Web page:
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dox runs tox descriptions in docker containers

Project description

dox is a tool for using docker containers to run local tests, inspired by tox and virtualenv for python. There are two elements to its configuration:

  • What commands should be run?

  • In what image should they be run?

If there is a dox.yml file, you’re set. You want to specify what image to use and what commands to run. You win:

image: ubuntu:trusty
commands: |
  pip install . -r test-requirements.txt
  python test

You might either not be willing to commit to dox as a way of life yet, or you may want to use dox in a project that similarly has not done so.

What commands should be run

dox.yml wins.

If there is a tox.ini file, the commands specified in the base [testenv] will be used.

If there is a .travis.yml file, the script section will be used.

If there are none of those things, dox will do its best to infer what should be done. Examining the directory can often provide hints if you haven’t been too clever. For instance, if you have a Gruntfile, you probably want to run grunt. If you have a Makefile, then make && make test is probably your bag. If you have a, you probably want to run autotools first. If you have a file, python test is a likely choice (although in that case, you probably haven’t done it right because setuptools support for this is quite awful.)

After all of that, if we still can’t figure out what you want - it’s probably easiest to just edit a file called dox.yml and put in a section telling us what to do.

In what image should they be run

Again, dox.yml wins, and thanks for making things easy!

If there is a tox.ini file, and it contains a [docker] section, the value in “image” will be used:


If there is not an image key in the docker section or an image key in the dox.yml but there is a Dockerfile in the repo, an new image will be built using the Dockerfile and the test commands will be run inside of the image.

If all of that fails, tests are going to run in a bare ubuntu image. Good luck!

Image Caching

Every run actually has two images associated with it: The base image and the test image.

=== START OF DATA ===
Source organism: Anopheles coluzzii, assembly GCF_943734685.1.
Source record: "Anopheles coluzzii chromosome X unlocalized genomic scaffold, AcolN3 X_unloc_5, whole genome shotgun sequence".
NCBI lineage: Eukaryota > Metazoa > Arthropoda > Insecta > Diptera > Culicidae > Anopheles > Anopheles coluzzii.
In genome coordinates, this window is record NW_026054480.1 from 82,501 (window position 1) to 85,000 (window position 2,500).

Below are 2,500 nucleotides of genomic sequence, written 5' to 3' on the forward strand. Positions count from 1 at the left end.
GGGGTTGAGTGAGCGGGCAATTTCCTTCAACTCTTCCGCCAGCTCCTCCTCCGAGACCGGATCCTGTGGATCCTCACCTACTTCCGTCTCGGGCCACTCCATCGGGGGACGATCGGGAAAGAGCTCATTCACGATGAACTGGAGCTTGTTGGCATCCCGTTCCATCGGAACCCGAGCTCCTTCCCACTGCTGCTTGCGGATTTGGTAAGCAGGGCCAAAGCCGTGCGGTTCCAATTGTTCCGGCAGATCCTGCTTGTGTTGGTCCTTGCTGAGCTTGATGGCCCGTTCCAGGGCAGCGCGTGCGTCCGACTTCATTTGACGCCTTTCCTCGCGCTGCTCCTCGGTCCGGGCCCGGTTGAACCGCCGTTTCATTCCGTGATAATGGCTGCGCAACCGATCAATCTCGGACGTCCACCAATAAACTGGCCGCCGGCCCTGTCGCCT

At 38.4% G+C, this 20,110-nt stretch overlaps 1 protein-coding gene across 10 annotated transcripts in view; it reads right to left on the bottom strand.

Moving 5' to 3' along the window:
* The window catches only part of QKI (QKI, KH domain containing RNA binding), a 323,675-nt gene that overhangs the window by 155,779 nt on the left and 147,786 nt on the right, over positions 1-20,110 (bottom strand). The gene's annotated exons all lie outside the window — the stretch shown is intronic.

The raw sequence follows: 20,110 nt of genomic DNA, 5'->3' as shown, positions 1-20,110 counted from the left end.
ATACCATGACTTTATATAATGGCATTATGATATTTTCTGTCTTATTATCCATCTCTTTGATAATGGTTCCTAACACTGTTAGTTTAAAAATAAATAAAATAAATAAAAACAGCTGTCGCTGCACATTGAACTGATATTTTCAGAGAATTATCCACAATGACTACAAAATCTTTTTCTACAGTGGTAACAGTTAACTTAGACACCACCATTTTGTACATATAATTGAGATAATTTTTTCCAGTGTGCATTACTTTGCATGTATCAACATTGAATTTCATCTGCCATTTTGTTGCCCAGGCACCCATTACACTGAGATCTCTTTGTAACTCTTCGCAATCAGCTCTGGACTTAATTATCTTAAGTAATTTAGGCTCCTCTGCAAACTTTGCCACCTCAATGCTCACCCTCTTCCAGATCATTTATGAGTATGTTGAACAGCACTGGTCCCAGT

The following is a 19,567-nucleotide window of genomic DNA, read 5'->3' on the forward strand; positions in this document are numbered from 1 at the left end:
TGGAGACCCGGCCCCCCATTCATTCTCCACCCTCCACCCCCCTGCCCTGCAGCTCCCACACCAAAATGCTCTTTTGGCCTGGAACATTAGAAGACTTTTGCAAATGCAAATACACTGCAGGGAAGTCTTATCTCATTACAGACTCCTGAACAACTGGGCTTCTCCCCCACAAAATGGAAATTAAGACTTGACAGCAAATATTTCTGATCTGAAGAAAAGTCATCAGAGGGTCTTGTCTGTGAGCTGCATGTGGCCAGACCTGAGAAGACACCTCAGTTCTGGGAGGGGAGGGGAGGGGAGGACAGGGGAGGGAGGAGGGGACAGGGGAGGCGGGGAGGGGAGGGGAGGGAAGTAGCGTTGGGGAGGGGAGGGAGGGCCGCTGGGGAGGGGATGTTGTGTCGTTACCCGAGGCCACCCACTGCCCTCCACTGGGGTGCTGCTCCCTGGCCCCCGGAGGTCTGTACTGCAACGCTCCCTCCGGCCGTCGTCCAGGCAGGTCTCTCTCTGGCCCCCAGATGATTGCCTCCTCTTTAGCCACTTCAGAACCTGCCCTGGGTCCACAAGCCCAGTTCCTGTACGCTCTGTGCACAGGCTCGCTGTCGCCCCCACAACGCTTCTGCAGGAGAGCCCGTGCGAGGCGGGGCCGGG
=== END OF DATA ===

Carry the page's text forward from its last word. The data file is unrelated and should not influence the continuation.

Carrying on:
The image referenced above is the base image. When you execute dox, it will search docker for the named image. If it exists, it will do nothing. If it does not, it will either pull it, or, it will build it from the Dockerfile. In the case of building from a Dockerfile, dox will make an image named for the source directory. So if you’re in ~/src/openstack/nova, it’ll make an image called “dox/nova/base”.

The test image is an image made by dox for the test run. Similar to the base run, it’ll have a generated name, such as “dox/nova/test”, and similar to the base image, it will get generated once and then left alone.

If you want to regenerate the test image, you can run dox with the -r option. If you want to regenerate/repull everything, you can run it with the –rebuild-all option.

The reasoning behind this is that the base image should really be the substrata which doesn’t have a lot to do with the repo itself … it shouldn’t really expect to change much based on day to day changes in the repo. The test image on the other hand is built a bit more based on the repo itself. So, for instance, in the base image you might want to do things like:

apt-get install libxml-dev

and in the test image, you’d want things like:

pip install -U requirements.txt

Neither change frequently, but the second it more likely to change day to day than the first.

Additional information

Regardless, dox will mount the current source dir as a volume at /src in the container and will run commands in that context.

dox will attempt to reuse containers. Since the source is bind-mounted into the container, things that might be expensive like copying source dirs or re-installing the source into the system can be minimized.

Boot2Docker support

To get support for non Linux OSes that doesn’t support natively docker there is a tool called boot2docker which allows you to run a remote docker server in a VirtualBox VM and the client running on the non Linux desktop.

Volume support started to be supported by boot2docker since docker version 1.3. You will need to be at least on that version to have volume mount support.

If you username id is different from the docker username on the boot2docker vm, you will need to specify it on the command line, like this:

dox --user-map=docker:1000:10

If you use VirtualBox guest additions to mount your osx onto the boot2docker vm, example /Users/your_name/openstack/oslo-incubator as /home/your_name/openstack/oslo-incubator, then you can add the following mapping:

dos --path-map=/Users/your_name:/home/your_name


It is possible to specify multiple images to be used in a dox run. Images can be provided on the command line, via the dox.yml file, or the tox.ini file.

For the command line, images should be provided via the –images option, in a comma-separated list.

The tox.ini file should also use a comma-separated list.

The dox.yml file should list images in an array.

The same prep and command instructions will be executed on each image sequentially.

dox does not currently allow for multiple images executing different tasks at this time. However, it is a goal to allow for such test scenarios in the future.

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